Tuesday, March 29, 2011

A Mathematician Becomes a Pirate.

If you recall the islands of knowledge and the people that discover them, you might get a kick out of the following.

Last week, Emmanuel Candes was at Cambridge University giving math focused talks for the whole week. I'll feature all the videos in a latter post but the one that got my interest is this one entitled "Some Applications and Hardware Implementations". It is available here and in different formats (wow! way to go Cambridge)

           Format               Quality    Bitrate       Size

The host points to the fact that the upcoming talk is not the usual mathematical fare which brings a giggle to the crowd. Anyway after the math interlude and 30 minutes into the talk, Emmanuel mentions hardware calibration issues that take a very long time to iron out. It echoes some of the concern I mentioned earlier on Nuit Blanche and is the reason you are all entertained in this exquisite series on the Multiplicative Noise Effect on the Donoho-Tanner phase transition.

I note that the current dearth of papers on actual implementation of a high frequency A/D converters (besides the Modulated Wideband Converter of Yonina Eldar and Moshiko Mishali) seems to come from some elements in the set-up that produces noise. In the presentation, Emmanuel points to several culprits including thermal noise. However, the most important annoyance seems to be the amplification stage that is right before the ramdomly modulated pipeline. It is a nonlinear process that creates harmonics. That process thereby makes the initial signal non sparse. He also mentions the fact that the clock jitter can be modeled as additive noise and that he is getting close the Heisenberg limit. wow.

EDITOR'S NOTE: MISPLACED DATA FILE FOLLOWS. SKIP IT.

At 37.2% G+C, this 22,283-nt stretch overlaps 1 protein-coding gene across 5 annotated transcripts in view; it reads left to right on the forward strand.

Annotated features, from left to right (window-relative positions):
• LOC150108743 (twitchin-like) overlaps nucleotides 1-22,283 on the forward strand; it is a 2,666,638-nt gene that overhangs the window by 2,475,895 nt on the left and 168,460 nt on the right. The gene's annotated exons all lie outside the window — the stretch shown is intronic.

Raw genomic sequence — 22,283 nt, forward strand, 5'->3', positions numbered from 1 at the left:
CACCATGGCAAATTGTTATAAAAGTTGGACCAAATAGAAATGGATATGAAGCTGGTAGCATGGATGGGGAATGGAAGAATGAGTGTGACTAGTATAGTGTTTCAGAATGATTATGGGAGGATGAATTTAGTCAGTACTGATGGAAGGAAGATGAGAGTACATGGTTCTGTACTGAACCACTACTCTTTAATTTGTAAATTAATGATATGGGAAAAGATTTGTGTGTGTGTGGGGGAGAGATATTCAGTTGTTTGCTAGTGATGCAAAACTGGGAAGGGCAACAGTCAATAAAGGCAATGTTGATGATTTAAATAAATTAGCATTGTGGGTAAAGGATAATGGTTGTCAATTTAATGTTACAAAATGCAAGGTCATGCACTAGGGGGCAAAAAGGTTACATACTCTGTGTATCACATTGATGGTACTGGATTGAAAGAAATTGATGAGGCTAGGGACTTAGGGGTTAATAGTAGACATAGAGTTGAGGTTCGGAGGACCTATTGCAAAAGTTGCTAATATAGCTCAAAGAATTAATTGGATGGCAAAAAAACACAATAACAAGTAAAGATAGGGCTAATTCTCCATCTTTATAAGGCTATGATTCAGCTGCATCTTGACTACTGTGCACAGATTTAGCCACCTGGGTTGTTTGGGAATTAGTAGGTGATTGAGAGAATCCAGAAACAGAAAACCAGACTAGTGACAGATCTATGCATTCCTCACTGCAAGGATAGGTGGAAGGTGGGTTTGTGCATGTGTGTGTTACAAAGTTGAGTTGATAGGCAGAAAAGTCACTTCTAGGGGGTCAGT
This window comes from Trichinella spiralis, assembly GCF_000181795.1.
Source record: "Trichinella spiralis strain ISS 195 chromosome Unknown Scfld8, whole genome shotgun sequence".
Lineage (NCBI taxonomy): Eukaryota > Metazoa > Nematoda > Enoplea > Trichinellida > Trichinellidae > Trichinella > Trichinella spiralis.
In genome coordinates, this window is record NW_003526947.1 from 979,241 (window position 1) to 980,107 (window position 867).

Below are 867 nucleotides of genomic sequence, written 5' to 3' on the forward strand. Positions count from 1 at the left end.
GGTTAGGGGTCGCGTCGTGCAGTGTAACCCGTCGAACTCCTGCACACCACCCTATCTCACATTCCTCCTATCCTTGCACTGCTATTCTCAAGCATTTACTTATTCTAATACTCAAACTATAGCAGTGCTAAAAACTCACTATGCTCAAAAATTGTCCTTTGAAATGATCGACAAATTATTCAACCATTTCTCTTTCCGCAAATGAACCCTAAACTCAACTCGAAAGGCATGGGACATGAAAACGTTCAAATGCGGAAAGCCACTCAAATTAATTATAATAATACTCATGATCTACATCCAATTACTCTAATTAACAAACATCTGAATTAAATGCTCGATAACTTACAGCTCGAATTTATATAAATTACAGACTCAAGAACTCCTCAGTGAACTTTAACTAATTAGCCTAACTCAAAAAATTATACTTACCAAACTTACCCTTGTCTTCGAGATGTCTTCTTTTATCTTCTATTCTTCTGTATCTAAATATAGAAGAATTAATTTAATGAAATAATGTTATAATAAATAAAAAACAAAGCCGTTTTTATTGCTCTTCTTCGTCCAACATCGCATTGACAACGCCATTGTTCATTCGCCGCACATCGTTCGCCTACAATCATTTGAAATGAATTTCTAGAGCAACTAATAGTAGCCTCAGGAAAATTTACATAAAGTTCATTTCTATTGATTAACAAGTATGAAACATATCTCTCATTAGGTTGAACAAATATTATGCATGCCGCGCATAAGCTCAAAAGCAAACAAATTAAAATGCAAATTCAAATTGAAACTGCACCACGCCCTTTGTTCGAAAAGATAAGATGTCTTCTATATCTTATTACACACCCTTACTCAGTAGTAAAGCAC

I have some probably non-useful ideas in this respect. First, while the signal is somehow getting harmonics, can we not get some sort of structured sparsity element in the reconstruction that would make this amplified signal sparse ? What about using this amplification process as a way to 'spread' the signal ? With regards to the clock jitter and the Heisenberg limit, it cannot be as bad as what Rick Trebino goes through when he has to determine the time width of the shortest time scale possible ( other entries on the subject include this one and this Q&A with Rick ). Also what about using a nonlinear compressive sensing solver (Sparsify by Thomas Blumensath) ?

Then Emmanuel goes on to present a confocal microscopy project where random patterns are used to avoid the raster scanning. It so happens that the example of the structured random pattern projected on the biological sample  is none other than a Simpson movie featuring Homer Simpson.

Uh, a Homer Simpson movie, that's not some well known structured Hadamard transform...that's what a pirate would do. Go watch the video.

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